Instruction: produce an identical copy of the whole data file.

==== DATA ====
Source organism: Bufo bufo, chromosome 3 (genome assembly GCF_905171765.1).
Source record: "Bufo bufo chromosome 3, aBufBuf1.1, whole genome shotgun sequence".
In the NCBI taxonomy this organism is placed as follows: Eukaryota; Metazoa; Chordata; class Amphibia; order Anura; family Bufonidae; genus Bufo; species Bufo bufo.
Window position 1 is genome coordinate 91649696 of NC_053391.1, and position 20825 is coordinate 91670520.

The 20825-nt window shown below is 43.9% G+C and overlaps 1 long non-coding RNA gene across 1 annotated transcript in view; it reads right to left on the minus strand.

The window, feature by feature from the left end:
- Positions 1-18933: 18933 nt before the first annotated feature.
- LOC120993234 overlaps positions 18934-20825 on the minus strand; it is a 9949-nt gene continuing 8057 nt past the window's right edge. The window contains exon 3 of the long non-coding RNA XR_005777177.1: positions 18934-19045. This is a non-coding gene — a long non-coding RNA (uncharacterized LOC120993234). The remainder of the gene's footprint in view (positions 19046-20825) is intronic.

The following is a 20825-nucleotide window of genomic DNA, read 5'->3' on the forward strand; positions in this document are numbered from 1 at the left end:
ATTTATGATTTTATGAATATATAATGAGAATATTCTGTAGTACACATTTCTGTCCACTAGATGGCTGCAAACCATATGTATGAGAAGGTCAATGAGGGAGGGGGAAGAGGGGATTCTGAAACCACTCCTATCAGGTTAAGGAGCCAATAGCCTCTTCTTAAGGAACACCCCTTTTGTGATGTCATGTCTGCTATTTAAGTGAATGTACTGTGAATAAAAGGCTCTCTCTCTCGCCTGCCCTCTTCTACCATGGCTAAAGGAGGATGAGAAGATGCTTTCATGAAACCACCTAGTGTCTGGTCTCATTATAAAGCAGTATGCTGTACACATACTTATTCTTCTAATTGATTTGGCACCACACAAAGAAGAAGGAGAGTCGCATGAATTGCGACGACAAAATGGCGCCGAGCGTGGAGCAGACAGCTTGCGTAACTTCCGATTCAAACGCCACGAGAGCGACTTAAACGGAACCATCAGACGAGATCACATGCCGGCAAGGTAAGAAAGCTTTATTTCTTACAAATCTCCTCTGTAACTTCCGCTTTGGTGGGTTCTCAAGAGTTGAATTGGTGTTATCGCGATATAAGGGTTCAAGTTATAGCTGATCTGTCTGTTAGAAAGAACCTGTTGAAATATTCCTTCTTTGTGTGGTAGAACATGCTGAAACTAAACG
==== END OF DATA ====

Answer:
Source organism: Bufo bufo, chromosome 3 (genome assembly GCF_905171765.1).
Source record: "Bufo bufo chromosome 3, aBufBuf1.1, whole genome shotgun sequence".
In the NCBI taxonomy this organism is placed as follows: Eukaryota; Metazoa; Chordata; class Amphibia; order Anura; family Bufonidae; genus Bufo; species Bufo bufo.
Window position 1 is genome coordinate 91649696 of NC_053391.1, and position 20825 is coordinate 91670520.

The 20825-nt window shown below is 43.9% G+C and overlaps 1 long non-coding RNA gene across 1 annotated transcript in view; it reads right to left on the minus strand.

The window, feature by feature from the left end:
- Positions 1-18933: 18933 nt before the first annotated feature.
- LOC120993234 overlaps positions 18934-20825 on the minus strand; it is a 9949-nt gene continuing 8057 nt past the window's right edge. The window contains exon 3 of the long non-coding RNA XR_005777177.1: positions 18934-19045. This is a non-coding gene — a long non-coding RNA (uncharacterized LOC120993234). The remainder of the gene's footprint in view (positions 19046-20825) is intronic.

The following is a 20825-nucleotide window of genomic DNA, read 5'->3' on the forward strand; positions in this document are numbered from 1 at the left end:
ATTTATGATTTTATGAATATATAATGAGAATATTCTGTAGTACACATTTCTGTCCACTAGATGGCTGCAAACCATATGTATGAGAAGGTCAATGAGGGAGGGGGAAGAGGGGATTCTGAAACCACTCCTATCAGGTTAAGGAGCCAATAGCCTCTTCTTAAGGAACACCCCTTTTGTGATGTCATGTCTGCTATTTAAGTGAATGTACTGTGAATAAAAGGCTCTCTCTCTCGCCTGCCCTCTTCTACCATGGCTAAAGGAGGATGAGAAGATGCTTTCATGAAACCACCTAGTGTCTGGTCTCATTATAAAGCAGTATGCTGTACACATACTTATTCTTCTAATTGATTTGGCACCACACAAAGAAGAAGGAGAGTCGCATGAATTGCGACGACAAAATGGCGCCGAGCGTGGAGCAGACAGCTTGCGTAACTTCCGATTCAAACGCCACGAGAGCGACTTAAACGGAACCATCAGACGAGATCACATGCCGGCAAGGTAAGAAAGCTTTATTTCTTACAAATCTCCTCTGTAACTTCCGCTTTGGTGGGTTCTCAAGAGTTGAATTGGTGTTATCGCGATATAAGGGTTCAAGTTATAGCTGATCTGTCTGTTAGAAAGAACCTGTTGAAATATTCCTTCTTTGTGTGGTAGAACATGCTGAAACTAAACG